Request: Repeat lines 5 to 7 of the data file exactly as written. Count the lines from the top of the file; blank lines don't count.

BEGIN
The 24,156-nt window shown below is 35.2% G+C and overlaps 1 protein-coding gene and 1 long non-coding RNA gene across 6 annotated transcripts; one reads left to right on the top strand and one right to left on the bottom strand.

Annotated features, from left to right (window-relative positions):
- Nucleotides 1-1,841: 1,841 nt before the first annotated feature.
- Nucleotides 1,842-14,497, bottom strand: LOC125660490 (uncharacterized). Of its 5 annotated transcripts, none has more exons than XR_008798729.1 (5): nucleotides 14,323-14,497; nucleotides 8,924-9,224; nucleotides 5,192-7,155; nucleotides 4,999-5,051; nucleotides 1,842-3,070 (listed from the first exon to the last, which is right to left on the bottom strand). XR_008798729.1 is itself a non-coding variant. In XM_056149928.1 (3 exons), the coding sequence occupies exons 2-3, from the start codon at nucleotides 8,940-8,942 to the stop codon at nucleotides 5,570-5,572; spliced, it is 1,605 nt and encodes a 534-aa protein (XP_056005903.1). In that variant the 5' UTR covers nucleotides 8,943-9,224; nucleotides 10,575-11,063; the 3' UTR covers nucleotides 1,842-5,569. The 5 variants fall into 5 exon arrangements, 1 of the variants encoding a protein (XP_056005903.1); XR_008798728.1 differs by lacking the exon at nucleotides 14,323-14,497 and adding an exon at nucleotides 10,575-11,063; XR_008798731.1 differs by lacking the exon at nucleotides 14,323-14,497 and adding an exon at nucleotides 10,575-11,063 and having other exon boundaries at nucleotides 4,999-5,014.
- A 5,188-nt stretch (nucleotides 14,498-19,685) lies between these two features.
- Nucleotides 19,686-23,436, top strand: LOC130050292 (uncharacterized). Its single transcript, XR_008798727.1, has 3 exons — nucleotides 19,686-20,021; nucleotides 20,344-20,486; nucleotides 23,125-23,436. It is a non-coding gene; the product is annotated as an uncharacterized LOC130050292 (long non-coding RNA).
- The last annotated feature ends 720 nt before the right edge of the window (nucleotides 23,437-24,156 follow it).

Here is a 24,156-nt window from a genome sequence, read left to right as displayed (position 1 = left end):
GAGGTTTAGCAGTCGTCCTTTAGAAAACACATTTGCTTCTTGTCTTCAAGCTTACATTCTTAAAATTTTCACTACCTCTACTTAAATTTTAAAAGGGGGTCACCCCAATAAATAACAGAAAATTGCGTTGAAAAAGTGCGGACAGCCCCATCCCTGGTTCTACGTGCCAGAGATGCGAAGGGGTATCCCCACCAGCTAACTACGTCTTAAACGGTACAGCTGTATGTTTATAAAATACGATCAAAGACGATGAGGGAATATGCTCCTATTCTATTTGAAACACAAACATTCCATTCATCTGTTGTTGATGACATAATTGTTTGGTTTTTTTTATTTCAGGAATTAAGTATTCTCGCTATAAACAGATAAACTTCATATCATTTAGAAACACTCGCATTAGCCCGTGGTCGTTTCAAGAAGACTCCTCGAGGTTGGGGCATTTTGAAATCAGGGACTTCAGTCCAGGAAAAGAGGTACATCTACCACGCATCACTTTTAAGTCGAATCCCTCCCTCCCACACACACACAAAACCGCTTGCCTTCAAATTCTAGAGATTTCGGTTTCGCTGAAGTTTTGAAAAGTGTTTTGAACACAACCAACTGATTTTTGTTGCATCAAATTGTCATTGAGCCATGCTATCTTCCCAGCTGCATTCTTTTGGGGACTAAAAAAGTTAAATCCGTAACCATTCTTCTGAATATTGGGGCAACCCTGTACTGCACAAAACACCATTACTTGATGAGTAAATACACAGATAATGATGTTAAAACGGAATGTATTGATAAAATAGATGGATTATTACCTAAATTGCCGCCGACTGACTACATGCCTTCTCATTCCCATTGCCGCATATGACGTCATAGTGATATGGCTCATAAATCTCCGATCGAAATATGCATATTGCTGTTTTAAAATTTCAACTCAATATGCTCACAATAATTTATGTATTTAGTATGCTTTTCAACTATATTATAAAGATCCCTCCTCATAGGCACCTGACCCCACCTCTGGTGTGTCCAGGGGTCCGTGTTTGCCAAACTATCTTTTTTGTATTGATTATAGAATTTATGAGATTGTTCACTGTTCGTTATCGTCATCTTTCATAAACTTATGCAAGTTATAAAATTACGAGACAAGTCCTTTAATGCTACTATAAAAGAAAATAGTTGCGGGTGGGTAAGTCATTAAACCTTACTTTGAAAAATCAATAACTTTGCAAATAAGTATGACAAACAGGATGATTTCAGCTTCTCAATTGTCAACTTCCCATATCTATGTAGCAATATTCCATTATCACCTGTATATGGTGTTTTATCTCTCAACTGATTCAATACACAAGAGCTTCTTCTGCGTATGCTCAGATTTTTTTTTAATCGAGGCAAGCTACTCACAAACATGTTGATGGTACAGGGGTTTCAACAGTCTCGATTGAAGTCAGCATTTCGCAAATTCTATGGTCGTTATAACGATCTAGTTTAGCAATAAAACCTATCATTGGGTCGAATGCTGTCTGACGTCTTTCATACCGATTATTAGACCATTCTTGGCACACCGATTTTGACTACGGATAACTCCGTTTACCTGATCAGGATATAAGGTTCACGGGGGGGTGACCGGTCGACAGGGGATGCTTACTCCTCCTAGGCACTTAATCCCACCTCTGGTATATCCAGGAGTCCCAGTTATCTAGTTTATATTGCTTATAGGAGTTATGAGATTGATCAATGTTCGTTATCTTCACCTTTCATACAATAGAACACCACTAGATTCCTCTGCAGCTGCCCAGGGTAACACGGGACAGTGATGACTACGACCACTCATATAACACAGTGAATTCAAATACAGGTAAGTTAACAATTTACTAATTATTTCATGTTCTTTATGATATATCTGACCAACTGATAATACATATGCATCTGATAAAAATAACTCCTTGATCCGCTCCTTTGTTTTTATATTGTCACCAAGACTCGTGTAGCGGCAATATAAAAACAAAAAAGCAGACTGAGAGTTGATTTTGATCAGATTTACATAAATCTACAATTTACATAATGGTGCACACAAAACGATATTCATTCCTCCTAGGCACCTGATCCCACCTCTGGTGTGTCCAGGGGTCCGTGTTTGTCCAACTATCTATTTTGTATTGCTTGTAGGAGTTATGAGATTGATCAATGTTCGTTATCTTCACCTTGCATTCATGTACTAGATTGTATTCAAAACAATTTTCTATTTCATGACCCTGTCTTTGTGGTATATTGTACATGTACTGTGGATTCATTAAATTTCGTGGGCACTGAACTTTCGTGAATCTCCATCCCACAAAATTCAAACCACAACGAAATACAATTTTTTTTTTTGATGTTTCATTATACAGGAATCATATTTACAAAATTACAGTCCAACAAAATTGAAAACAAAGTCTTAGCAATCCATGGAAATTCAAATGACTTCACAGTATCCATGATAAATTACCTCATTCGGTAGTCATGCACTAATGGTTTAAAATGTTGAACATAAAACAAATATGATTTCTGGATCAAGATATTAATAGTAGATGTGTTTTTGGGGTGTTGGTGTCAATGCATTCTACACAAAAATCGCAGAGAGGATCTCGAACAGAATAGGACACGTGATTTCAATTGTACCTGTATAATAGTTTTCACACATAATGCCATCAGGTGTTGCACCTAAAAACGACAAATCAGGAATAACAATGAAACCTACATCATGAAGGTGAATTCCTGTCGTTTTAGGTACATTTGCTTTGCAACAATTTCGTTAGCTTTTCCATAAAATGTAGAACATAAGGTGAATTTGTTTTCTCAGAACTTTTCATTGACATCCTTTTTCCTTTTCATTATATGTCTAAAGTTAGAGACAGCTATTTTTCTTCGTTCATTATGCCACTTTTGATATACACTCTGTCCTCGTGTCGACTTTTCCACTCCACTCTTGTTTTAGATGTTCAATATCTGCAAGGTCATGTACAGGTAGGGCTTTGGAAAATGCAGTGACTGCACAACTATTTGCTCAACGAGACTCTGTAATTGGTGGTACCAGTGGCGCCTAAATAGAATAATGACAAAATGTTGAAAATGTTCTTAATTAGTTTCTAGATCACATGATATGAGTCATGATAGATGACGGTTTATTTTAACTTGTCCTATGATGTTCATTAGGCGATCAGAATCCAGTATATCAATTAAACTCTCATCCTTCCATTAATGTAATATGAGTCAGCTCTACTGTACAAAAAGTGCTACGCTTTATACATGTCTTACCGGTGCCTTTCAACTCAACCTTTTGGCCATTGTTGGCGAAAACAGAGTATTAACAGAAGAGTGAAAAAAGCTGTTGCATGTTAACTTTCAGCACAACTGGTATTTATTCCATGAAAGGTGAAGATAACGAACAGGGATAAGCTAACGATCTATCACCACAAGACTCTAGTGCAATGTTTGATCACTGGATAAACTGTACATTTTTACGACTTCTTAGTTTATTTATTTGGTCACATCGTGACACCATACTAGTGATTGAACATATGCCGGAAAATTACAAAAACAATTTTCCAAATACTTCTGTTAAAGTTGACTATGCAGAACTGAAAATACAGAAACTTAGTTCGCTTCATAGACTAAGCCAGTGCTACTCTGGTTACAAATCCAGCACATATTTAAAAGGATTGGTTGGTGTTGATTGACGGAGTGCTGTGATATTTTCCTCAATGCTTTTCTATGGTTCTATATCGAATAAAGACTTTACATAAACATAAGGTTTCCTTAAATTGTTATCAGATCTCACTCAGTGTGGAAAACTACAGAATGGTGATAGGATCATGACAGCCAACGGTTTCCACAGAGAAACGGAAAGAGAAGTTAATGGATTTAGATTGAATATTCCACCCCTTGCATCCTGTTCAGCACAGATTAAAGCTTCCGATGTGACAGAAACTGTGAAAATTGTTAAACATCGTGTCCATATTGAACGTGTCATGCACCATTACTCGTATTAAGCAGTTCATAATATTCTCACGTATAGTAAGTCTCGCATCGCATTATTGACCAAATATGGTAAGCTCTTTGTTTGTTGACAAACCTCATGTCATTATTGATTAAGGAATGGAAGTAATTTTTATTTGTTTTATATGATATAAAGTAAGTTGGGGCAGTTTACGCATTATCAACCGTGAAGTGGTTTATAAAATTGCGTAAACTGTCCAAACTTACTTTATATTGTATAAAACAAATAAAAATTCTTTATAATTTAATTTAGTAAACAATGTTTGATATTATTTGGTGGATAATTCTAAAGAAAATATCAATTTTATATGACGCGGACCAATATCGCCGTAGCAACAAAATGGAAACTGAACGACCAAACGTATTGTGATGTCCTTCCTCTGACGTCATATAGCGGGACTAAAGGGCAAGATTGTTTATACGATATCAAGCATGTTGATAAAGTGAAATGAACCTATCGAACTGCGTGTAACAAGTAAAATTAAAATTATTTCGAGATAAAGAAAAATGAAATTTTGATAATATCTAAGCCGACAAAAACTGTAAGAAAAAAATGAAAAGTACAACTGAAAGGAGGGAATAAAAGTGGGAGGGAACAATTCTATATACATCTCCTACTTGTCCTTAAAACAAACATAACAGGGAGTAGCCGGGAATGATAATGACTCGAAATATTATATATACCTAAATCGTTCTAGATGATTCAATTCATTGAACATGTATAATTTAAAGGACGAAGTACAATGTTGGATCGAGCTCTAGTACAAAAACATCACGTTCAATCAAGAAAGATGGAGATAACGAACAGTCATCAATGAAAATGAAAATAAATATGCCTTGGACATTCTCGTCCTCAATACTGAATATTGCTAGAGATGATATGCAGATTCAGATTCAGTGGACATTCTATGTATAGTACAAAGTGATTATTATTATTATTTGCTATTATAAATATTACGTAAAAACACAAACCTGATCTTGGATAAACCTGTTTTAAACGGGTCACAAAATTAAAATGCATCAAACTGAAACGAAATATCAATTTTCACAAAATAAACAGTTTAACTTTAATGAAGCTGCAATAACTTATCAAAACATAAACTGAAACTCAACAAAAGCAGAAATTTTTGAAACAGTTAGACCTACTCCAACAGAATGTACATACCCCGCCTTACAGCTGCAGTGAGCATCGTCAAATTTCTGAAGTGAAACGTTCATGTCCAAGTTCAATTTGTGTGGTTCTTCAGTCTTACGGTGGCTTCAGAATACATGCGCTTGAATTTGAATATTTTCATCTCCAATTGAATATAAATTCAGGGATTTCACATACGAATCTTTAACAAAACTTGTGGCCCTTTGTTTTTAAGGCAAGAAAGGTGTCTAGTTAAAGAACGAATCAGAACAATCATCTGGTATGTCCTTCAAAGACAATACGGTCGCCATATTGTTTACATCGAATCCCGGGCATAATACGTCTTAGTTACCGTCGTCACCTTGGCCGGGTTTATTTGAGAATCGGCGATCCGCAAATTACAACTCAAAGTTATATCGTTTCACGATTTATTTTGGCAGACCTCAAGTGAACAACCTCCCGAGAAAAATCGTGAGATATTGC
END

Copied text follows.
- A 5,188-nt stretch (nucleotides 14,498-19,685) lies between these two features.
- Nucleotides 19,686-23,436, top strand: LOC130050292 (uncharacterized). Its single transcript, XR_008798727.1, has 3 exons — nucleotides 19,686-20,021; nucleotides 20,344-20,486; nucleotides 23,125-23,436. It is a non-coding gene; the product is annotated as an uncharacterized LOC130050292 (long non-coding RNA).
- The last annotated feature ends 720 nt before the right edge of the window (nucleotides 23,437-24,156 follow it).